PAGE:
There are ample chances that your team members already rely on Google workspace in one way or another. It could be Gmail for business, Google Duo for video calls, or Google Drive for sharing documents and presentations with peers. Seemingly everyone knows about Google Workspace: schools, colleges, businesses, government offices, enterprises, grandparents, and neighbors.
The idea of a cloud-based productivity suite was a rarity in the industry, back when software needed physical installation and files could only be shared via flash drives. Today Google Workspace clocks more than 6 million active accounts worldwide—empowering digitization for countless businesses and exploring the ability to work in new ways.
It broke traditional conventions around collaborative activities by mitigating the notion that such tasks required closed board rooms—ticking all the checkboxes on businesses’ productivity and communication checklist.
All this data coursing through the Google platform is sensitive and mission-critical—making data encryption an indispensable part of the Google Workspace security strategy.
To that note, the data that traverses through GCP is first encrypted while at rest — sitting on a disk (including solid-state drives) or backup media. If a breach occurs, the attacker simply fails to decipher the data without the necessary encryption key—even if they have access to the storage equipment holding your data.
Google also encrypts the user data while in transit. If an attacker tries to intercept data running over the internet and across the Google data centres—he gets nothing but scrambled data that can only be deciphered by the users in possession of the secret key.
The importance of creating, managing, and securing these keys is hardly debatable.
Strong data encryption is built upon the holy grail of stronger key management. Google boasts a robust proprietary service to facilitate the management, distribution, generation, rotation, and management of cryptographic keys using industry-standard cryptographic algorithms that obey industries’ best security practices.
But wait. There’s more to it.
Traditionally, when encrypting data at rest and in transit, the cryptographic keys rest with Google. But, given that certain customers want more granular control over their data, Google now has Client-side encryption—giving customers direct control of encryption keys, thereby making customer data indecipherable to Google. This security feature gives Google’s enterprise customers direct control of their encryption keys and the identity service they select to access the keys.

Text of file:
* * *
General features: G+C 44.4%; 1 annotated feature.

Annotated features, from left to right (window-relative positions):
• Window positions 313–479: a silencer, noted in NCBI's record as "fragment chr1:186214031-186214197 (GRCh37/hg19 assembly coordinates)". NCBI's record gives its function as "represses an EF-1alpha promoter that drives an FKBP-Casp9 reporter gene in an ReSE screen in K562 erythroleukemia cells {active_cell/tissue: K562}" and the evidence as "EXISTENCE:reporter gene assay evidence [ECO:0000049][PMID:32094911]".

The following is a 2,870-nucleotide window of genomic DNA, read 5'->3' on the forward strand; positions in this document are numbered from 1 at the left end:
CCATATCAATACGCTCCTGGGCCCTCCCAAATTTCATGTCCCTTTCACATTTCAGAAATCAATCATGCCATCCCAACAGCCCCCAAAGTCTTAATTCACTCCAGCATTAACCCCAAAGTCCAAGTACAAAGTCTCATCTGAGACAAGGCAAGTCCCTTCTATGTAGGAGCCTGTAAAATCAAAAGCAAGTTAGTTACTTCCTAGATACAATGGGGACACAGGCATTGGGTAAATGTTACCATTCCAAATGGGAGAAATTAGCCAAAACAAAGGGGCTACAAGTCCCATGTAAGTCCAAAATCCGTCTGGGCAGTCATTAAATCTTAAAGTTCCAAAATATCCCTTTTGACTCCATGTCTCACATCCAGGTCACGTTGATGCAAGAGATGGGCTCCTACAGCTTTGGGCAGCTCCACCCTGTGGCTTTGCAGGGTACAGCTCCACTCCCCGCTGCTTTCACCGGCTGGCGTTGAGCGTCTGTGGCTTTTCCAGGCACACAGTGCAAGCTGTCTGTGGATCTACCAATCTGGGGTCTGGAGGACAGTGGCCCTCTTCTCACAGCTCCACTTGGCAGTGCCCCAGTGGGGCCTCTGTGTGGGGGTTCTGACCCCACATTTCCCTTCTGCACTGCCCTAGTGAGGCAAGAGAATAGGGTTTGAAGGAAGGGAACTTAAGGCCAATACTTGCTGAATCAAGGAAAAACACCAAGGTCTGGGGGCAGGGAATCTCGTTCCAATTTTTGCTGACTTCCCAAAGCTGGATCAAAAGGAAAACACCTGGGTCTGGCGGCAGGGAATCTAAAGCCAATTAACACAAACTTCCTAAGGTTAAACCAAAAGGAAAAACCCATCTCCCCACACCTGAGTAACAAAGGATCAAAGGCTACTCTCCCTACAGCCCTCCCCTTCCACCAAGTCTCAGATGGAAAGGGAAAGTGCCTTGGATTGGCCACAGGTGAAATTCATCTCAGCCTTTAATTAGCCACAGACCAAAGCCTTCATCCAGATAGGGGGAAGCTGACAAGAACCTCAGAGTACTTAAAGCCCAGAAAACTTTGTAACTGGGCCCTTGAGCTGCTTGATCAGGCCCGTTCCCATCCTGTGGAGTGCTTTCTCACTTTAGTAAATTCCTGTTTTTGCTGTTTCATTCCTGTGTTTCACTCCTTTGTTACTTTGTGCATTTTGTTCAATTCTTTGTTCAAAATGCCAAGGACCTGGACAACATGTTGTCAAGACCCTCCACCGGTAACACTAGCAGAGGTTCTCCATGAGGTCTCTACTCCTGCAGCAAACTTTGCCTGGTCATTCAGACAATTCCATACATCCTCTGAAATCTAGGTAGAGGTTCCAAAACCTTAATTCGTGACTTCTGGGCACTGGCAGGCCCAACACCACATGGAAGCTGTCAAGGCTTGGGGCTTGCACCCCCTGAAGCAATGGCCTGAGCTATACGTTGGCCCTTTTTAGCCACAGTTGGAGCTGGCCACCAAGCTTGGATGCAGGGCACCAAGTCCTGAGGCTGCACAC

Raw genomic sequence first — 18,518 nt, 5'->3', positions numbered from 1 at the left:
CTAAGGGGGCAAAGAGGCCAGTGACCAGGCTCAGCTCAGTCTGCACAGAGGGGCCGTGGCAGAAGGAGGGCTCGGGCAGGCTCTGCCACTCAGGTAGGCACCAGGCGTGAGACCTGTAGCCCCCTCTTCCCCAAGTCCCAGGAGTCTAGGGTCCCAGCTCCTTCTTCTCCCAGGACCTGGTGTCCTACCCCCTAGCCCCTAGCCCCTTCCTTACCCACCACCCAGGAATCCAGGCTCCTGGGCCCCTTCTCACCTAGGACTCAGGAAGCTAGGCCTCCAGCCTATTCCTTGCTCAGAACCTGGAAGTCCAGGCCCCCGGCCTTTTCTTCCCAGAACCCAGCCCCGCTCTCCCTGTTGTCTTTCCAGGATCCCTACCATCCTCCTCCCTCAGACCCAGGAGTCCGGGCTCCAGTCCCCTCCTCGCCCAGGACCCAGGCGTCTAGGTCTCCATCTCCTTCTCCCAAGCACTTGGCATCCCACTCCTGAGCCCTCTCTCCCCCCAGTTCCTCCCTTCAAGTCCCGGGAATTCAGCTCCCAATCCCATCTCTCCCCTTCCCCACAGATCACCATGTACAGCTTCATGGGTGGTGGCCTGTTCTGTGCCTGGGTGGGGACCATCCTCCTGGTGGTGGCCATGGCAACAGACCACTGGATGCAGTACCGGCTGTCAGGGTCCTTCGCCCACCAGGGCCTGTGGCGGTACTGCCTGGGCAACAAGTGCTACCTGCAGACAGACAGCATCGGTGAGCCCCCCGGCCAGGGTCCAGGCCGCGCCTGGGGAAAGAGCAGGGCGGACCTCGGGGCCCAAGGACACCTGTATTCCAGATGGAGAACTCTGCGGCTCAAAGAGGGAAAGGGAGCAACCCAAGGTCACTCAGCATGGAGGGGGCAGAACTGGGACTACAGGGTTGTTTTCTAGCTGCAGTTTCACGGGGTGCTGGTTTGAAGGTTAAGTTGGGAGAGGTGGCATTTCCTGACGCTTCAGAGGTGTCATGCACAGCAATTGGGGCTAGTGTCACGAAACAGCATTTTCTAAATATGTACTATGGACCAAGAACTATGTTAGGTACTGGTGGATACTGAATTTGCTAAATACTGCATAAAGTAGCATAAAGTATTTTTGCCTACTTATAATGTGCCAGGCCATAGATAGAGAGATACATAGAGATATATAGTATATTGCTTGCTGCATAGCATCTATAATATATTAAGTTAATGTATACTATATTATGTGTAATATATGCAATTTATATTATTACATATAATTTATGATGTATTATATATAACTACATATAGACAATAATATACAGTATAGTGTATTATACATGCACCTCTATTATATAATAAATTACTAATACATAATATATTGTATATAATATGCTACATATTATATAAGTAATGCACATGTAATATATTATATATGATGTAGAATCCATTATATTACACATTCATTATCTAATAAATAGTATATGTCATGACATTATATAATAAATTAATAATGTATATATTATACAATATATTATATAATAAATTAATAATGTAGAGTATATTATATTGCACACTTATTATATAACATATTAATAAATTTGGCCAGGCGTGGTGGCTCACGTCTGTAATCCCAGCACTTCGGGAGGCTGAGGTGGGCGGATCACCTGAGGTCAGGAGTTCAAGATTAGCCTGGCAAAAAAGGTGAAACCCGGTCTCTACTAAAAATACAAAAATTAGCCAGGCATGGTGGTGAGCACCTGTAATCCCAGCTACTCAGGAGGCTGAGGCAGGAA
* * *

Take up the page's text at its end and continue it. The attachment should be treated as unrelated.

Google CSE takes a momentous leap towards helping customers meet data sovereignty and compliance needs with zero impact on end-user experience. The product is built around the following principles:
Complete control over encryption keys: For leveraging Google CSE users need to need to set up their encryption key access service with an external key manager that abides to CSE requirement.
No access to plain-text content: Your Google Workspace data gets encrypted in the browser before taking off to the Google servers. If Google needs access to this data, it will need explicit customer authorization on a per-file basis.
Minimized impact on user experience: This feature in no way intrudes or alters the end-user experience. It’s important to note that CSE targets file content for this additional layer of encryption. Most of the metadata, including file names, labels, and the access control list, continue to be available to Google for running the service.
Using Client-side encryption is optional for eligible Google Workspace customers, who can deploy CSE to their entire organization or a select set of users within their organization.
Fortanix Data Security Manager integrates with Google Workspace External CSE to replicate the same level of security for the keys as in an on-premises environment while moving their data to the cloud. Not only is the data undecipherable to Google, but the encryption keys are also never stored in GCP. The user has complete control over the authorization of Google Workplace data and keys.
Users also get to define and control policies for Google Workspace Key Encryption Key (KEK) from Fortanix DSM SaaS account. Upon receiving the file, the corresponding data encryption key is decrypted using customer-provided keys only after authenticating the user with customer-controlled authentication.
Fortanix DSM SaaS provides FIPS 140-2 Level 3 hardware-based protection, with complete separation between users and regions as needed. It also offers centralized management with audit logging, enterprise-level access controls, multisite and hybrid cloud support, built-in encryption, key management, tokenization, and support for various interfaces, including REST APIs, PKCS11, CNG JCE, and KMIP.
Data, unlike other forms of personal assets, is simply more…complicated. Google CSE aims at creating a mechanism that gives users more control—particularly useful for businesses that run atop sensitive or regulated data. Think healthcare records, financial data, and similar intellectual property.
We understand that many of you will need help in this area to get it right from the get-go, and Fortanix is here to help you build this capability.
“Through our partnership with Google Workspace Client-side encryption, Fortanix is offering FIPS 140-2 Level 3 hardware-based protection, with complete separation between users and regions as needed, and many more security features to protect your Google Workspace keys and data — on the go, on any device, anywhere in the world.” said Ambuj Kumar, CEO and co-founder of Fortanix.
Fortanix is hosting a webinar that dives deep into Google Workspace security best practices and the value and mobility that Fortanix DSM SaaS brings to the table. To reserve your seat, please visit the following link.
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